Just when it seemed like everything was coming up roses for the economy, the stock market crashed the party. The Dow Jones industrial average (an index that tracks 30 large U.S.-based companies) dropped 1,175 points on Monday and then, after recovering slightly, fell another 1,033 points Thursday.
That was a record! Well, sort of.
The 1,175-point drop was the largest one-day point drop in Dow history—and Thursday's drop was the second worst—but those rankings are actually pretty meaningless. What matters most is dollars, not points, so percent loss (or gain) is more relevant. Through that lens, even Monday’s drop was a less dramatic 4.6 percent, which isn’t even close to ranking among the market’s worst 20 days. To compete with Black Monday back in 1987, when the market lost 22 percent, the Dow would have needed to lose 5,614 points on Monday. To crack the top 10 worst days, it would have had to shed 2,000 points.
In other words, there have been plenty of other days when the market’s gyrated like this—and it only felt scary because we’ve been spoiled by a recent history with virtually no market volatility. In fact, the week's drop only took us back to where we were at the end of November.
Short term, we can’t say—no one can. (In fact, the market's been all over the place since Monday, closing higher on Tuesday before sliding again, then recovering again on Friday.) Anyone who tells you the market’s bottomed out can’t be sure; likewise, anyone saying it’s likely to drop more doesn’t know for certain, either.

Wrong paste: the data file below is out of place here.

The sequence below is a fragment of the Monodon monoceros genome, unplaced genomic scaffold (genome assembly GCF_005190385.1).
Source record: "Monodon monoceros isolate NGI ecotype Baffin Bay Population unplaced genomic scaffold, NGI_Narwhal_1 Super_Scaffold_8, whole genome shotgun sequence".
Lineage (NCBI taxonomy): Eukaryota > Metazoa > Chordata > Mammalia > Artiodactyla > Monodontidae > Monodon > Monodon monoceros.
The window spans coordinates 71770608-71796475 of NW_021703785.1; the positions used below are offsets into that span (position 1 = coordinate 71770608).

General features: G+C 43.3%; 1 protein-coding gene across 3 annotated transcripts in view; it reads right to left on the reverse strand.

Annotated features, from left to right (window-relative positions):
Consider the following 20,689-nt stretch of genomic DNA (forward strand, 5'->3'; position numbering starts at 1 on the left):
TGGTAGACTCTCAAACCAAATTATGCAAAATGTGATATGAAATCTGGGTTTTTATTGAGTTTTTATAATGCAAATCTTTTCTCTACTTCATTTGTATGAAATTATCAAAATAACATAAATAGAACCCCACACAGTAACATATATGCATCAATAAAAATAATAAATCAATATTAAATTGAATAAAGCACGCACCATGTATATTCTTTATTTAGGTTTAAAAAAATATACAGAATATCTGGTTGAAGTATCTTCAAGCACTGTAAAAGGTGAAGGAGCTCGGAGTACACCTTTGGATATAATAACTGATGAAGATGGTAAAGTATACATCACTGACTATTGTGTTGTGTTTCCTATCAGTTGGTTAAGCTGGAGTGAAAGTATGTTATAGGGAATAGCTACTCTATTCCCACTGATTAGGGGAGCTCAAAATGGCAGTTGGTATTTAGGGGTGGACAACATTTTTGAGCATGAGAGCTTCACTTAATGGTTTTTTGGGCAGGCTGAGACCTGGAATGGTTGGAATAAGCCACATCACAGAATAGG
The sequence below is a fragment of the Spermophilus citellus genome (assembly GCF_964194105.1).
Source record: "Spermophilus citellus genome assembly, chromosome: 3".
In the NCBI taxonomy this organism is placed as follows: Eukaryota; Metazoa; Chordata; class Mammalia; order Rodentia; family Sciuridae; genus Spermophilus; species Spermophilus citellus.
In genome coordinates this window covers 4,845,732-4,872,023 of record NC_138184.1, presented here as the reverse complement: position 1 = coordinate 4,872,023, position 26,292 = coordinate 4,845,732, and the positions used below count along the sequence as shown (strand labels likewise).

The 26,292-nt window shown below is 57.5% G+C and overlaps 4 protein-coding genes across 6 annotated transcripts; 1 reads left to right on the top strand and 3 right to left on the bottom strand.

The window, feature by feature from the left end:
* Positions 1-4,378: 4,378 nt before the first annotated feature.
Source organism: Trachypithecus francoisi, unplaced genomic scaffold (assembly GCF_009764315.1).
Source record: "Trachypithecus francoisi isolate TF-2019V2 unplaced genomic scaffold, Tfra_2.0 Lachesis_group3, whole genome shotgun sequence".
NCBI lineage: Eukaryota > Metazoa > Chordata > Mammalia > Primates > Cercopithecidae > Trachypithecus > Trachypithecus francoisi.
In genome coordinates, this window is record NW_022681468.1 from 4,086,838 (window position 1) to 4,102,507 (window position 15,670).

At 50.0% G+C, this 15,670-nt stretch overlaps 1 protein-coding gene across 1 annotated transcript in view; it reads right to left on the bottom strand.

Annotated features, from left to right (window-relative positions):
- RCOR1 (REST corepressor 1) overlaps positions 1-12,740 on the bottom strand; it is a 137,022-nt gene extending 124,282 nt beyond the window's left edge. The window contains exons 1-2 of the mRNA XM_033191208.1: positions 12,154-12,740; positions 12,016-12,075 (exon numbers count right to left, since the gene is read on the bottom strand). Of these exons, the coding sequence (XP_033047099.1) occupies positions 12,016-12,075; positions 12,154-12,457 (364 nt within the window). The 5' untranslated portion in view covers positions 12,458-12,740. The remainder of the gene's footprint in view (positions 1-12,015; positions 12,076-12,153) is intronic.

What do we know for certain? Impulse-selling on down market days is a bad idea. You’ve officially locked in your losses. Moreover, bailing on the market emotionally only means you won't benefit when it recovers—you’ll be on the sidelines. And that could cost you more than you think.
While investors have enjoyed about 8-percent annual returns on average in recent decades, we mostly owe those gains to a few really good days. According to a Charles Schwab analysis, folks who missed just the top 10 trading days during a recent 20-year stretch would have seen their returns fall by almost half to 4.5 percent. Consider the top 20 days, and the returns drop to 2.1 percent.
Yeah, the same things you should always do as an investor: Stay focused on your end goal and hang in there. You can set aside money in a high-yield savings account that you expect to need very soon. For all other goals where time’s on your side, keep your emotions in check and stick with it. Remember: It’s not about timing the market, but time in the market.
This post has been updated.